We started at 7am from the trailhead, taking it easy through the old road section prior to descending to the river trail.
Campsites were full and backpackers were moving back toward the trailhead. There were two bears near the trail in an open meadow, grazing peacefully. The trail rolled gently, with a slight and steady incline.
We reached the “ski chalet” (ranger’s station, ~13.5 miles in) and the open space that’s referred to as “Enchanted Valley” at about 4 hour elapsed. Sheer cliffs towered above the river. Spurting waterfalls spilled from the rockface. Sun shining, fair breeze, 70 degrees. Absolutely gorgeous.
Terrain got tougher after this.
As we moved through camp, we saw yet another bear. A mile or so down the trail, Kate burped loudly into a pair of trees (sounding like a bear snarl) while Dustin happened to be looking at a pile of bearscat. “KATE!” “WHAT” “A BEAR!” “A BURP.”
We climbed a few more miles before arriving at what is probably technically a creek, but was moving like a seasonal river. Fast. We almost turned back. Kate tried the high route which was dodgy. MEANWHILE a guy in rainbow crocs just danced over the logs (it’s like 80% probability of death if you fall over). So we had to cross at that point ¯\_(ツ)_/¯. Dustin was able to brace himself against logs and swim parallel to the current and get across.
We began the climb up toward the glacier, seeing occasional patches of snow. Then snowy sections. Then longer ones. On top of a snow bank we met a park ranger, who was descending: “if you’ve made it this far, you probably already know: be very careful on the snow bridges. They’re liable to collapse this time of year. Also, you should know that the trail is 85%+ snow covered.”
Snow bridges were quarter mile sections, with sometimes 20-30 ft of melting snow, with creeks flowing below them. The creeks hollow out the snow and eventually collapse. You don’t want to be there when it happens.
We tried to work around the weakest parts, or avoid the snow bridges altogether. This required scaling creek banks through brush, or tracing a tree line. Slow.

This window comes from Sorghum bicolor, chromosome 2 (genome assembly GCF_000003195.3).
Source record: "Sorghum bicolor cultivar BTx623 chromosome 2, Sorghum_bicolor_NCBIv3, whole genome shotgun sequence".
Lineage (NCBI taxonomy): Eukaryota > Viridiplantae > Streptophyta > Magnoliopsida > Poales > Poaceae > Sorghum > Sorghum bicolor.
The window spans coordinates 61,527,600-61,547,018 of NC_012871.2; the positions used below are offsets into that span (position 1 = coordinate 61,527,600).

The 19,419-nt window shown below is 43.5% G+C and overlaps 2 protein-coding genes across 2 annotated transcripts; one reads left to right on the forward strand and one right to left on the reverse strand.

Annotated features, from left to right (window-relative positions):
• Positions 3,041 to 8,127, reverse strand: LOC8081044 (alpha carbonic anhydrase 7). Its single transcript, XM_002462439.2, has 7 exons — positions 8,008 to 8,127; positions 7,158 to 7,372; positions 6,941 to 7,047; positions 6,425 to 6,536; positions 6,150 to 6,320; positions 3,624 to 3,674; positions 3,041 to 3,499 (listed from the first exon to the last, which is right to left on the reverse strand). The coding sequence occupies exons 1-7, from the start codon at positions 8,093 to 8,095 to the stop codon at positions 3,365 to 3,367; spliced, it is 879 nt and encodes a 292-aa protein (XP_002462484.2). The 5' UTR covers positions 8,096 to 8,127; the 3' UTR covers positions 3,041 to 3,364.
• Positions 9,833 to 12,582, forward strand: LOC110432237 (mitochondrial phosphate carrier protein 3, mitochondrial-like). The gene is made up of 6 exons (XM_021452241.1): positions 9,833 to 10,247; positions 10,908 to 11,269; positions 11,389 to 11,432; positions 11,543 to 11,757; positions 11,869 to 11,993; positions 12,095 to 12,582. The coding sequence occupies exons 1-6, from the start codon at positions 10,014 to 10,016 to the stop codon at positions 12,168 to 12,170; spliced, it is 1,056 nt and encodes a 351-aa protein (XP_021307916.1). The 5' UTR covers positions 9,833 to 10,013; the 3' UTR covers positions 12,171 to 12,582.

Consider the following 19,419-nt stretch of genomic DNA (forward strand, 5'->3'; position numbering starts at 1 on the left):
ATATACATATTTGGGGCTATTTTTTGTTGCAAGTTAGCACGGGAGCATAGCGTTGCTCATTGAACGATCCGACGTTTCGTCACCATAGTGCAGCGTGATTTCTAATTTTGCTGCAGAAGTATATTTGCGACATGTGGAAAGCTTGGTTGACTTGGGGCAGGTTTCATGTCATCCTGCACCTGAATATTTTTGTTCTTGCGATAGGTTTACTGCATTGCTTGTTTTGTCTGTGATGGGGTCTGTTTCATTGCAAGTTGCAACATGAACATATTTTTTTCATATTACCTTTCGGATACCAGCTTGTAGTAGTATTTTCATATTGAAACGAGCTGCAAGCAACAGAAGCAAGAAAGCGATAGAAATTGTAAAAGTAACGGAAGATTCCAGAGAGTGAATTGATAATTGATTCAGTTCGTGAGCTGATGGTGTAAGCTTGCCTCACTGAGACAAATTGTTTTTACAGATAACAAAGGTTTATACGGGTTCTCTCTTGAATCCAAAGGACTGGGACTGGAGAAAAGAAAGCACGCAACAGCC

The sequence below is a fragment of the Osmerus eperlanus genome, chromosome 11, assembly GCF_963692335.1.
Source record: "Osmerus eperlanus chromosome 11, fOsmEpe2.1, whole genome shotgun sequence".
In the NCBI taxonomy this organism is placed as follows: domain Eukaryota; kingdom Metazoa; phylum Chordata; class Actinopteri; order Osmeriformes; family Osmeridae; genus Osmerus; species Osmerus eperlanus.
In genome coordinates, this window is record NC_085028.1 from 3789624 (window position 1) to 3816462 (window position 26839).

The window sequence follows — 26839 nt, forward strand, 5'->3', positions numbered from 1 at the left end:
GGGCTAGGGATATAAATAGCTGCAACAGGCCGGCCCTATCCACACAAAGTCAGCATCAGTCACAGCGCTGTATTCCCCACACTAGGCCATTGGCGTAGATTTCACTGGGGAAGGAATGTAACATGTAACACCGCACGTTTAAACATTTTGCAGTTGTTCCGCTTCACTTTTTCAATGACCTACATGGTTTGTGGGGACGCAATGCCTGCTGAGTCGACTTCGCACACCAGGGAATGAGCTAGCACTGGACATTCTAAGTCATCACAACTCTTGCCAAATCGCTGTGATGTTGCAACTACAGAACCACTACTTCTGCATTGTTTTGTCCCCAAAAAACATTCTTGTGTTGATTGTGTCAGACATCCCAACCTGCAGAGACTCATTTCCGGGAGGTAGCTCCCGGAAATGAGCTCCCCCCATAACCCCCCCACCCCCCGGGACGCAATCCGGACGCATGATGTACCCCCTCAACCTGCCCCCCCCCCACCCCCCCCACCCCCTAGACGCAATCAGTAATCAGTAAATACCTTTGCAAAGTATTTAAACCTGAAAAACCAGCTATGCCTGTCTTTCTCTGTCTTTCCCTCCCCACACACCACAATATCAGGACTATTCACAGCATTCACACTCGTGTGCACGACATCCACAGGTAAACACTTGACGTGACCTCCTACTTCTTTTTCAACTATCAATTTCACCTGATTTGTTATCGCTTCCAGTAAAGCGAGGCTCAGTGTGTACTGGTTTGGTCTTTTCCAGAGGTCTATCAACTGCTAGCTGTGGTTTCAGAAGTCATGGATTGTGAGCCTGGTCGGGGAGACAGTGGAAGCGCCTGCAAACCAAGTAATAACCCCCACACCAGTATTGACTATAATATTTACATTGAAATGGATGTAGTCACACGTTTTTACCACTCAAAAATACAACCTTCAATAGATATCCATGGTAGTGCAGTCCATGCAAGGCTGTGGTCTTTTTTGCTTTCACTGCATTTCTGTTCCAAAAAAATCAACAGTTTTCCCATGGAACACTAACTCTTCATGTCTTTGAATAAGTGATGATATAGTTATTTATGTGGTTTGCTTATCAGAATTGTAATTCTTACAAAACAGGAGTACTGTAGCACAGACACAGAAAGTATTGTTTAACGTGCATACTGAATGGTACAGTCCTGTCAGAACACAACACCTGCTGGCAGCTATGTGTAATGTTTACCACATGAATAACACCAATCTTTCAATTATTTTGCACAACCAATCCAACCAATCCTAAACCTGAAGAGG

We emerged from a wooded section to the steepest part of the climb, which was fully snow covered. We followed the ranger’s tracks as best as possible, weaving steeper and steeper switchbacks. Two thirds of the way up was the steepest pitch, ~25-30% grade? We had to lean in and use our hands to continue making progress. Clear scrub finally appeared, and we scrambled up to the rim to see a snow-covered alpine lake ringed by tall peaks.
We traced the ridge to the GPS point that marked the official turnaround and then back up to rejoin the previous tracks.
After ~200 yards, there’s a dropoff. Back to steep terrain. Kate led, downclimbing, punching holes in the snow with her running shoes. Dustin used the “five point method”: two hands, two heels and a butt.
If we had lost grip, we would have spilled down the mountain, having to self-arrest without an ice ax or poles. So we carefully descended about a half mile in that way, gingerly turning forward as we got further down. The last bit was just plain fun, skipping and sliding.
The second half of the descent is a mix of open field (snowbridges over water) and forest (fragile snow banks, especially around trees). We traced our footsteps back down as best as possible, but also made some safety modifications.
A couple of the crossing points we used on the ascent looked too dangerous on the return, so we made wider berths to a mix of brush (bushwacking) and lower elevation (less far to travel if you fall though). We also inadvertently picked up another trail for a half mile or so after a water crossing before retracing our steps to find the way home.
The return across the "raging river" was less eventful, though still frigid.
As we were passing the Enchanted Valley camp, we chatted with a couple who had also crossed the river, inspired by our plunge. We also were chased down by the ranger, who was about to send after us. “I was worried, I hadn’t seen you cross back by.” With only two hours of daylight and four hours of running, he was also worried about darkness. “We have headlamps and plenty of snacks, we’re fine, but thanks for everything!”
The next section was easy running. Hikers had turned to campers and were eating dinner around fires. We came very close to a young bear who was a bit less confident in his close proximity to humans than the others we encountered in the valley.
Dustin stayed back to filter water while Kate shuffled on ahead, confident in his ability to catch up. Dustin’s dying headlamp had other ideas, however, so he wasn't able to enjoy the dancing runnable downhill of the last few miles of the day.
We finished with a little over 16 hours elapsed. You could probably do this course at a comfortable pace later in the season under 12 hours. Very soft. But worth it. Go get this one!